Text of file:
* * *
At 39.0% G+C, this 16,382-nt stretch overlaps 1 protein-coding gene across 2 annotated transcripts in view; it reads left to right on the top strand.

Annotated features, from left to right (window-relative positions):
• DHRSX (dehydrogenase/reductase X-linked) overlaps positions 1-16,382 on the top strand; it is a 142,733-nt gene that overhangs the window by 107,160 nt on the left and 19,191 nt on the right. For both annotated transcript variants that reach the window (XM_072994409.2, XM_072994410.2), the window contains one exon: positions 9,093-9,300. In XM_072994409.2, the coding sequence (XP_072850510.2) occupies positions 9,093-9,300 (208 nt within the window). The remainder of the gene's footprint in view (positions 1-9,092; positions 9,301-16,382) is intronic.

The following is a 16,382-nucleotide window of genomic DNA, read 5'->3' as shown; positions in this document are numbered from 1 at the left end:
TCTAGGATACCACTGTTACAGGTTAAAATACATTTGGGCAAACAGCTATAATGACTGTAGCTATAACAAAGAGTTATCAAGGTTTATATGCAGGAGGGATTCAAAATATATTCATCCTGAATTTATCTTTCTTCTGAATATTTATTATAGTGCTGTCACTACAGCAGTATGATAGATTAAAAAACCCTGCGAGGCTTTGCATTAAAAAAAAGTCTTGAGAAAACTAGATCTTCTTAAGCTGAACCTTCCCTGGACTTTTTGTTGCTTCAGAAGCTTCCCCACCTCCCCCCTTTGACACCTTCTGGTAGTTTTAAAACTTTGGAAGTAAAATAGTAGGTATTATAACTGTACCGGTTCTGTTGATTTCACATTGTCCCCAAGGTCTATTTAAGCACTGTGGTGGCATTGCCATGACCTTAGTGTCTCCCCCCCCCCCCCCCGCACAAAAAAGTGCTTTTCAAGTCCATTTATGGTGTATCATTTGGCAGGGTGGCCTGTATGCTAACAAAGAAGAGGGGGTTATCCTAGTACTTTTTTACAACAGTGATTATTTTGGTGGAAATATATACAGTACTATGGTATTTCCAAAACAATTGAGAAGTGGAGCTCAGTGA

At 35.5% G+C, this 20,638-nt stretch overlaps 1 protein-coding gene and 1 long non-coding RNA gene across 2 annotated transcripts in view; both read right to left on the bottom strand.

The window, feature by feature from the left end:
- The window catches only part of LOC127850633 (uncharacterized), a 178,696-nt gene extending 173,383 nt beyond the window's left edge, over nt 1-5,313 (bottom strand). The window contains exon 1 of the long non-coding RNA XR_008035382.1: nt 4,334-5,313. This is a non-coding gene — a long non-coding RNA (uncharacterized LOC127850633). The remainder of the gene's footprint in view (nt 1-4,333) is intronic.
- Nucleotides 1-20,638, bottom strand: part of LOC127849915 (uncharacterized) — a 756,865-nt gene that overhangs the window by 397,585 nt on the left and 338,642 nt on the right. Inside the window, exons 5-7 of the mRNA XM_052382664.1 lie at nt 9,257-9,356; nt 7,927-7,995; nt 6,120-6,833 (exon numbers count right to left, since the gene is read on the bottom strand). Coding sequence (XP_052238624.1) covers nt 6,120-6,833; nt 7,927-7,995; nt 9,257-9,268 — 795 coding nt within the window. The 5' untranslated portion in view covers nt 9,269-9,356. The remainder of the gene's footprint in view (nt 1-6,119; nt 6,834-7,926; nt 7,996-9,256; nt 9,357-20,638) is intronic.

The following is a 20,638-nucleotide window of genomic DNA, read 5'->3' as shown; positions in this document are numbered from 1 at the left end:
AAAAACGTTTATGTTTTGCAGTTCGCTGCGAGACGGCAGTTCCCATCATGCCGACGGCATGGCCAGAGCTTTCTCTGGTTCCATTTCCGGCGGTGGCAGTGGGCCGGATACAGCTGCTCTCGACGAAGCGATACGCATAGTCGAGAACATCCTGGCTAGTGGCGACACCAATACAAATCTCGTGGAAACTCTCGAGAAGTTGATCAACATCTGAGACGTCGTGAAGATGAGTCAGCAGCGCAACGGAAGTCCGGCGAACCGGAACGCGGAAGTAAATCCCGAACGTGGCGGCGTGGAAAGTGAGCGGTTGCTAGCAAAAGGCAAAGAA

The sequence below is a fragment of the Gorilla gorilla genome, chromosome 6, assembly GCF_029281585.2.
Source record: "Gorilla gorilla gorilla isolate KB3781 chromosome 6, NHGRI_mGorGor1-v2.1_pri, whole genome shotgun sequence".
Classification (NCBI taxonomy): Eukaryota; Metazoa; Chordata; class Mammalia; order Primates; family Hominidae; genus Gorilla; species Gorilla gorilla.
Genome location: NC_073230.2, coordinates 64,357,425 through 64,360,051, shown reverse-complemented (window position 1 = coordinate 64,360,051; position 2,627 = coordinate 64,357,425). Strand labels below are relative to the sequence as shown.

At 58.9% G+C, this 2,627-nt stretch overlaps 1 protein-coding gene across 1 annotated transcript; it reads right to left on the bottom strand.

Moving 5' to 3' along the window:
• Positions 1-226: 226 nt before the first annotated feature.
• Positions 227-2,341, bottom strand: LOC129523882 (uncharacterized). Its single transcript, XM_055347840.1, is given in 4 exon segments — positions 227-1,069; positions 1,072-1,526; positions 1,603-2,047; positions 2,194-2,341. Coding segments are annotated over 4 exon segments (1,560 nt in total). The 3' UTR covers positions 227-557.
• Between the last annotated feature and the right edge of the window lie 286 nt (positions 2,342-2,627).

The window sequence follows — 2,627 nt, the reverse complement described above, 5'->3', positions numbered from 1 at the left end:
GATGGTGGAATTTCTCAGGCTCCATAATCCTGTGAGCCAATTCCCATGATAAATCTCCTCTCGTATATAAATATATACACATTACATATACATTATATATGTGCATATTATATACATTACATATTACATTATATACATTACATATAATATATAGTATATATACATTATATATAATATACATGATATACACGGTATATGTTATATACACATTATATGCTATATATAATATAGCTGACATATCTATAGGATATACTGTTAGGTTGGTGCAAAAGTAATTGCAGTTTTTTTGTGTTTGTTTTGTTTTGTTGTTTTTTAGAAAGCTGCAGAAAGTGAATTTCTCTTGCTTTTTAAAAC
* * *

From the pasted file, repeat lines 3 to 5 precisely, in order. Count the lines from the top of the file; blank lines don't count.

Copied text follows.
• DHRSX (dehydrogenase/reductase X-linked) overlaps positions 1-16,382 on the top strand; it is a 142,733-nt gene that overhangs the window by 107,160 nt on the left and 19,191 nt on the right. For both annotated transcript variants that reach the window (XM_072994409.2, XM_072994410.2), the window contains one exon: positions 9,093-9,300. In XM_072994409.2, the coding sequence (XP_072850510.2) occupies positions 9,093-9,300 (208 nt within the window). The remainder of the gene's footprint in view (positions 1-9,092; positions 9,301-16,382) is intronic.

The following is a 16,382-nucleotide window of genomic DNA, read 5'->3' as shown; positions in this document are numbered from 1 at the left end:
TCTAGGATACCACTGTTACAGGTTAAAATACATTTGGGCAAACAGCTATAATGACTGTAGCTATAACAAAGAGTTATCAAGGTTTATATGCAGGAGGGATTCAAAATATATTCATCCTGAATTTATCTTTCTTCTGAATATTTATTATAGTGCTGTCACTACAGCAGTATGATAGATTAAAAAACCCTGCGAGGCTTTGCATTAAAAAAAAGTCTTGAGAAAACTAGATCTTCTTAAGCTGAACCTTCCCTGGACTTTTTGTTGCTTCAGAAGCTTCCCCACCTCCCCCCTTTGACACCTTCTGGTAGTTTTAAAACTTTGGAAGTAAAATAGTAGGTATTATAACTGTACCGGTTCTGTTGATTTCACATTGTCCCCAAGGTCTATTTAAGCACTGTGGTGGCATTGCCATGACCTTAGTGTCTCCCCCCCCCCCCCCCGCACAAAAAAGTGCTTTTCAAGTCCATTTATGGTGTATCATTTGGCAGGGTGGCCTGTATGCTAACAAAGAAGAGGGGGTTATCCTAGTACTTTTTTACAACAGTGATTATTTTGGTGGAAATATATACAGTACTATGGTATTTCCAAAACAATTGAGAAGTGGAGCTCAGTGA